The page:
Most residents of Madison are aware that, in 1884, Daniel Hand generously provided funds--$15,110 to be precise-- for the construction of Hand Academy, the seminal foundation for the present-day Daniel Hand High School. Not as many current Madison citizens, however, are aware that, by the end of his life, Hand had established a trust fund valued at $1.5 million with the American Missionary Society for the purpose of educating black Americans in the seven southern states that had formerly permitted the enslavement of African people and their descendants. Hand’s trust fund was, at the time, the largest philanthropic gift to a benevolent association in the history of the nation. How did this extraordinary gift come about?
Born in 1801 in a house built in 1739 by his grandfather, Captain Daniel Hand, Daniel Hand attended Madison’s Woods District School and also received supplemental schooling at home. At age 17, Daniel decided against higher education and instead headed south to Augusta, Georgia, to work as a clerk in the grocery store owned by his uncle Daniel Meigs.
In 1822 Hand embarked upon a series of varied wholesale and retail business ventures, first with an older brother, Augustus Hand, and later with Erastus Clark Scranton, another Madison transplant. His final business partner and friend, George Williams, undoubtedly proved to be his wisest choice. By the time of the Civil War, the annual sales from the Hand-Williams partnership amounted to $2 million. More importantly, the onset of America’s “War between the States” impacted Hand, then sixty years old, in a most remarkable fashion.
Although their partnership was in jeopardy because Hand’s anti-slavery, pro-Union position chafed against the beliefs of Williams, an avowed Confederate, Hand trusted the integrity of his partner. He turned over all his business interests to Williams, aiming to return to New England to protect his personal safety. En route to the north, Hand was imprisoned in Richmond, Virginia, for a month until the authorities determined he was not a threat to the Confederacy. Remaining in the south until the end of the war, Hand found a safe harbor in Asheville, North Carolina, where he resided until 1865.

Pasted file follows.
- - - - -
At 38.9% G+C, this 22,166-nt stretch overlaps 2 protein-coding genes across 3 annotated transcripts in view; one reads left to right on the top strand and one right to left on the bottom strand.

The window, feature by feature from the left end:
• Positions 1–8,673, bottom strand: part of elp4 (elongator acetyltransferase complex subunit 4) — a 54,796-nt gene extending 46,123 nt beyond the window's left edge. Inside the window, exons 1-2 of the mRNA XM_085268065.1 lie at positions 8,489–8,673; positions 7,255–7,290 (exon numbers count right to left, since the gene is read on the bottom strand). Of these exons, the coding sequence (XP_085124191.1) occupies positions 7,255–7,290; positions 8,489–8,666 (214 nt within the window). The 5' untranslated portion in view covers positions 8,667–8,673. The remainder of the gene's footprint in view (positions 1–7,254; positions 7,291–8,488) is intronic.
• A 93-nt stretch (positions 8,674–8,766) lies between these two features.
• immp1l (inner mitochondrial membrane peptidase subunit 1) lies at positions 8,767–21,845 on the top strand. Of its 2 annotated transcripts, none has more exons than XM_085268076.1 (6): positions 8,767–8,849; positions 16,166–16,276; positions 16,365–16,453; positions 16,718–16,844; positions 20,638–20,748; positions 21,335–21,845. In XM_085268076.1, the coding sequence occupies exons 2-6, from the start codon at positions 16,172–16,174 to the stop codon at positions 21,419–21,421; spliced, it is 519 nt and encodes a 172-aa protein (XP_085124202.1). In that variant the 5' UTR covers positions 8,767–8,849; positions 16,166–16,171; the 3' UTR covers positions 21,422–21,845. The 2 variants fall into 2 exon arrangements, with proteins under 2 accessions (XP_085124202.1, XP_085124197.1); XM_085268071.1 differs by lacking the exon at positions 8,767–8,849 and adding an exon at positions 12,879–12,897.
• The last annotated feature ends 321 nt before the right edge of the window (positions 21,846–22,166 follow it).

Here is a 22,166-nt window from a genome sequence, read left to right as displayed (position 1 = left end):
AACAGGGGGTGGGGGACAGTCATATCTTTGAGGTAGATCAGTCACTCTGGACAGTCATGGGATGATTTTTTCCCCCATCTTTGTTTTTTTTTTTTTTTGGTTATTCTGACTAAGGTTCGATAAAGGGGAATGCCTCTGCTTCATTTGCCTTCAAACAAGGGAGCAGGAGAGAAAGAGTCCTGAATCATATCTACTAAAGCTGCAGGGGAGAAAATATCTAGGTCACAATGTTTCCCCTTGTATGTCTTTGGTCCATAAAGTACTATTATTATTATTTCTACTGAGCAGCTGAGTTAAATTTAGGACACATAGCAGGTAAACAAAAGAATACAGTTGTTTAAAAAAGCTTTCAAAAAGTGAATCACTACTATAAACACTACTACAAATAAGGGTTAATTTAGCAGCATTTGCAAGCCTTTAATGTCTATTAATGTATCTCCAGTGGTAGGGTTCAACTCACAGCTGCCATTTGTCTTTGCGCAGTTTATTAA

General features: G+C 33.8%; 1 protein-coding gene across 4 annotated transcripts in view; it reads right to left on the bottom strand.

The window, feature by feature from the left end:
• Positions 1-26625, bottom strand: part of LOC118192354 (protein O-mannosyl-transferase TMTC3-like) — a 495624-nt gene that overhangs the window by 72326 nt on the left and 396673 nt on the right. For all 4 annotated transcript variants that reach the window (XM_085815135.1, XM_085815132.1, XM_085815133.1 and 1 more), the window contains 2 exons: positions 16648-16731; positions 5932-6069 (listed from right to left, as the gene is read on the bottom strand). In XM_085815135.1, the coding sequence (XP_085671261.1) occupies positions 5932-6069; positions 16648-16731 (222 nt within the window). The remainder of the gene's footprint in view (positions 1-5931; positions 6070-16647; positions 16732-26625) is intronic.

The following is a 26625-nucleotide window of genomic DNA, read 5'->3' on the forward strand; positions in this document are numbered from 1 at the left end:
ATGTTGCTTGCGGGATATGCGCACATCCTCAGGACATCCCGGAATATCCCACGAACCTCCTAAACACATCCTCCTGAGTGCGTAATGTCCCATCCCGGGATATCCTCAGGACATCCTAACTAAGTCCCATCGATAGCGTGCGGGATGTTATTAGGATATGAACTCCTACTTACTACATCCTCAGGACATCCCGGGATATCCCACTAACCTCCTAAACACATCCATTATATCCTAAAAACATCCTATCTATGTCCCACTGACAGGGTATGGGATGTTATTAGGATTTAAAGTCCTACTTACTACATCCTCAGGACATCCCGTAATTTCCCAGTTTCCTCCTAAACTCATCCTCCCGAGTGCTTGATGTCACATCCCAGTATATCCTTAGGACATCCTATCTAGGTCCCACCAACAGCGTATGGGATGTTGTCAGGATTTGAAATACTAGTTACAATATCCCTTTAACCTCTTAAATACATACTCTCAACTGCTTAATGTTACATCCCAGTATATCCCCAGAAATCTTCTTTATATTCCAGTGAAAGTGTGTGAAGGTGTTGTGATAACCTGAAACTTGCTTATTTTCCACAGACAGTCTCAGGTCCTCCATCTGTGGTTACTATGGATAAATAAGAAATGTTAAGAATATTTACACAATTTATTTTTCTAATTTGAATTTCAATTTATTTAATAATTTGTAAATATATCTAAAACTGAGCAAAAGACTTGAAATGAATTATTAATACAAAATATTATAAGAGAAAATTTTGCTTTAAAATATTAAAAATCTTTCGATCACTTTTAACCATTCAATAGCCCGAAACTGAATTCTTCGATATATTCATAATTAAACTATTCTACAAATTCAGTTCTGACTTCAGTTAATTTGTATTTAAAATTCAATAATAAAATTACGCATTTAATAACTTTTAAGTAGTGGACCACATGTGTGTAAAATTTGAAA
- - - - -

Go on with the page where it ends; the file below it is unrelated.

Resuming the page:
After the war, Hand returned to Connecticut, where he lived in Guilford until his death in 1891. In the intervening years, Hand’s partner George Williams managed their business interests in an astonishingly successful manner. When Williams traveled to Guilford in 1881 to visit Hand, then 80, he revealed the value of the securities he held on Hand’s behalf. Hand was incredulous to learn that his share was valued at $1.5 to $2 million--approximately $35 to $42 million in today's dollars.
Trusting thoroughly in his belief that education for southern blacks was necessary to strengthen the nation following the Civil War, Hand used his profits to establish a fund dedicated to the education of formerly enslaved people and free blacks throughout the South. Thousands of students have benefited since from Hand’s immense generosity--and so indeed has our country.
A man of industry, integrity, and moral courage, Daniel Hand is a role model for us all.
In addition to the portrait above, depicting the philanthropist as a young man, the Madison Historical Society owns Hand’s original library of books, his wooden travel trunk, and the saber carried in the Revolutionary War by his grandfather, Captain Daniel Hand (1732-1816). For these and other images related to Daniel Hand, visit the Society’s Flickr page.
The Madison Historical Society wishes to thank Don Rankin for his original research and writing of this article.